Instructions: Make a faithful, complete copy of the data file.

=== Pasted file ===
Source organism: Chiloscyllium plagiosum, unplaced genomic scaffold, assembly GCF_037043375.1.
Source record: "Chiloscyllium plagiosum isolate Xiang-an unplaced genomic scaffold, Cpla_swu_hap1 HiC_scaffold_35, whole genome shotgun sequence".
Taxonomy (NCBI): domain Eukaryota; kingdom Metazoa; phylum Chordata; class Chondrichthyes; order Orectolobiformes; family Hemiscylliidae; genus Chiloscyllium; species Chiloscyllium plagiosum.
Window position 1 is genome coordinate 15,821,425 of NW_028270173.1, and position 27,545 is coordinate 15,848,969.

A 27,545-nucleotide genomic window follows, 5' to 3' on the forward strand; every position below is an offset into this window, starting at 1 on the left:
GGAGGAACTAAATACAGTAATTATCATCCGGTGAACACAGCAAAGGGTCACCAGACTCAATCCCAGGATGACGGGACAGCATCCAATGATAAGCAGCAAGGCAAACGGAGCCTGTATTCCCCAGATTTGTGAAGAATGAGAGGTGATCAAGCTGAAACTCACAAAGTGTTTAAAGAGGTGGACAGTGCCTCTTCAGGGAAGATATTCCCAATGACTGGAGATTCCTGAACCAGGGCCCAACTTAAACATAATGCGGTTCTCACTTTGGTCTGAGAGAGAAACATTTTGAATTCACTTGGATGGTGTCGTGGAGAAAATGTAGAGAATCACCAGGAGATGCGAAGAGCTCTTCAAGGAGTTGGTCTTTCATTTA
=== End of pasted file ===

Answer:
Source organism: Chiloscyllium plagiosum, unplaced genomic scaffold, assembly GCF_037043375.1.
Source record: "Chiloscyllium plagiosum isolate Xiang-an unplaced genomic scaffold, Cpla_swu_hap1 HiC_scaffold_35, whole genome shotgun sequence".
Taxonomy (NCBI): domain Eukaryota; kingdom Metazoa; phylum Chordata; class Chondrichthyes; order Orectolobiformes; family Hemiscylliidae; genus Chiloscyllium; species Chiloscyllium plagiosum.
Window position 1 is genome coordinate 15,821,425 of NW_028270173.1, and position 27,545 is coordinate 15,848,969.

A 27,545-nucleotide genomic window follows, 5' to 3' on the forward strand; every position below is an offset into this window, starting at 1 on the left:
GGAGGAACTAAATACAGTAATTATCATCCGGTGAACACAGCAAAGGGTCACCAGACTCAATCCCAGGATGACGGGACAGCATCCAATGATAAGCAGCAAGGCAAACGGAGCCTGTATTCCCCAGATTTGTGAAGAATGAGAGGTGATCAAGCTGAAACTCACAAAGTGTTTAAAGAGGTGGACAGTGCCTCTTCAGGGAAGATATTCCCAATGACTGGAGATTCCTGAACCAGGGCCCAACTTAAACATAATGCGGTTCTCACTTTGGTCTGAGAGAGAAACATTTTGAATTCACTTGGATGGTGTCGTGGAGAAAATGTAGAGAATCACCAGGAGATGCGAAGAGCTCTTCAAGGAGTTGGTCTTTCATTTA